Peugeot 3008 Hybrid review
The Peugeot 3008 Hybrid is both fast and cheap to run, but it's expensive to buy, feels heavy and loses some of the non-hybrid versions' practicality
- Fast and powerful
- Very low company-car tax
- Looks great inside and out
- Feels quite heavy
- Reduced boot space
- Claimed economy tough to match
|Car type||Electric range||Fuel economy||CO2 emissions|
|Plug-in hybrid||39-40 miles||157-235mpg||29-31g/km|
The Peugeot 3008 Hybrid is a mid-size plug-in hybrid family SUV that's part of the recent wave of mainstream cars that can run on electric power for some distance, cutting running costs and smoothing the impending transition to fully electric power for motorists in the coming years.
The 3008 uses very similar technology to the Vauxhall Grandland Hybrid, Citroen C5 Aircross Hybrid and DS 7 Crossback E-TENSE, as all of these cars use the same underlying architecture. Rivals from other manufacturers include the Ford Kuga Plug-In Hybrid, plus BMW's X1 and X2 hybrids.
The 3008 Hybrid's on-paper figures are impressive, just like those of all plug-in hybrid cars. CO2 emissions as low as 29g/km and fuel economy as high as 235mpg looks incredible if you're used to a regular petrol or diesel, yet if you don't plug in regularly, the 3008 Hybrid could be even less efficient than one with no electrification at all. It's all about your usage – this version is designed for those who can plug in every day. The 3008 Hybrid has a pure-electric range of up to 40 miles, which means some versions have a Benefit-in-Kind company-car tax rate of just 7% (although most are 11%) during the 2021/22 financial year.
The range-topping 3008 Hybrid4 is driven by the same 296bhp petrol-electric drivetrain available in the Vauxhall and DS models mentioned above. It consists of two electric motors paired with a 197bhp, 1.6-litre turbocharged engine to deliver that hefty maximum output, and means the 3008 Hybrid4 is fast as well as potentially very frugal. There's also a less expensive 222bhp version, called simply the Hybrid, with a single electric motor (and therefore no four-wheel drive).
There are a number of driving modes to select, and in 'Sport' the full power of the car is unleashed, allowing for a 5.9-second 0-62mph time in the Hybrid4. The eight-speed automatic gearbox isn't the smoothest-shifting transmission we've encountered, but this 3008 can still take off like a hot hatchback when you put your foot down. There's a good deal of vibration and noise when you do so, but fortunately the engine is much quieter when driven more sedately.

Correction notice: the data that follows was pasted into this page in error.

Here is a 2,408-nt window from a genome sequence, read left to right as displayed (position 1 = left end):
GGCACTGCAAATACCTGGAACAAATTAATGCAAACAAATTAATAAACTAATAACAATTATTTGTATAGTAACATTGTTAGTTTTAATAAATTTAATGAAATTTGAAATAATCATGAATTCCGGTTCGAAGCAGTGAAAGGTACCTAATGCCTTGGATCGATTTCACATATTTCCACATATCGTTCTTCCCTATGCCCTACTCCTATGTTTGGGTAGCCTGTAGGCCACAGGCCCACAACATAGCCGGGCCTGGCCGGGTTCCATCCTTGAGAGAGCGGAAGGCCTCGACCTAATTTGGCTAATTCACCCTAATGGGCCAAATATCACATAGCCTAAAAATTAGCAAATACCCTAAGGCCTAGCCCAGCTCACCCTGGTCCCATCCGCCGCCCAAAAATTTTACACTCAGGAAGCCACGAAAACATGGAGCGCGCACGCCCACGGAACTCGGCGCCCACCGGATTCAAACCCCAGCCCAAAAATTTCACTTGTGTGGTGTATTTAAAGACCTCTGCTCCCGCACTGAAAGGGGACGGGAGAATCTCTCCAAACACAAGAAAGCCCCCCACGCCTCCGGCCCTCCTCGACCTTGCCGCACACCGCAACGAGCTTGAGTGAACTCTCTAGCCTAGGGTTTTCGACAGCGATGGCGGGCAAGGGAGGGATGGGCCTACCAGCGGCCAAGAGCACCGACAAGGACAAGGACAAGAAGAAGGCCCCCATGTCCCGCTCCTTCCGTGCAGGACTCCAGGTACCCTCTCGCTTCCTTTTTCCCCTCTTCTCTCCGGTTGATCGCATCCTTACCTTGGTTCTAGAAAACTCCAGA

You're likely to spend much more of your time in 'Electric' or 'Hybrid' mode. In the former, Peugeot says you should be able to keep going for up to 40 miles on power from the car's 13.2kWh battery alone without waking the engine. Doing this, the 3008 is extremely smooth, quiet and relaxing to drive – a sensation enhanced by good ride quality, even on large 19-inch alloy wheels.
In 'Hybrid' mode, the 3008 behaves more like a Toyota or Honda hybrid, deciding itself whether to use electric or petrol power, or mix the two, in order to make progress as efficiently as possible. You can also hold on to battery charge until you want or need to use it – when you enter an urban area, for example. And the fact that there are two electric motors means you get proper four-wheel drive, too – although it doesn't quite turn the clearly road-biased 3008 into a Land Rover Defender rival.
In order to even get close to that headline fuel-economy figure, you need to charge up the 3008 regularly – most likely from a home wallbox that can be installed when you buy the car. Doing so takes less than two hours, which makes it easy to fit in and around a busy lifestyle. A smartphone app allows you to set charging times to take advantage of cheaper overnight electricity, while the heating or air-conditioning can be pre-set to have the car at a certain temperature for you when you leave.
Peugeot has made some compromises made in order to carry the battery: the fuel tank is 10 litres smaller than a regular 3008's, and boot space comes down from 520 to 395 litres. You do at least get a dedicated 25-litre area for storing the cables while on the move. And while the battery takes away space, it adds weight: 340kg, to be exact, making the hybrid 3008 feel a lot less agile through corners than its purely petrol or diesel-engined counterparts.
In practice, that means there's little inclination to use the prodigious performance we mentioned earlier, and therefore seemingly little reason to shell out the at least £43,500 demanded for the two-motor 'Hybrid4' version. In reality, it's only really going to make sense for company-car drivers.
For private buyers, the standard Hybrid is priced around £5,000 less than a Hybrid4 in the same trim level, but it's also available in a cheaper 'Allure' specification, so you can actually get behind the wheel of one for a little over £36,500, escaping the higher annual rate of VED (road tax) for £40,000+ cars in the process.
Whichever of the two you choose, you'll get the generous standard equipment, head-turning exterior styling, high-tech dashboard and comfortable interior the 3008 has become known for since its launch. You just have to be sure you can live with the practicality sacrifices, and remember that those scintillating on-paper performance figures don't necessarily translate to a thrilling driving experience.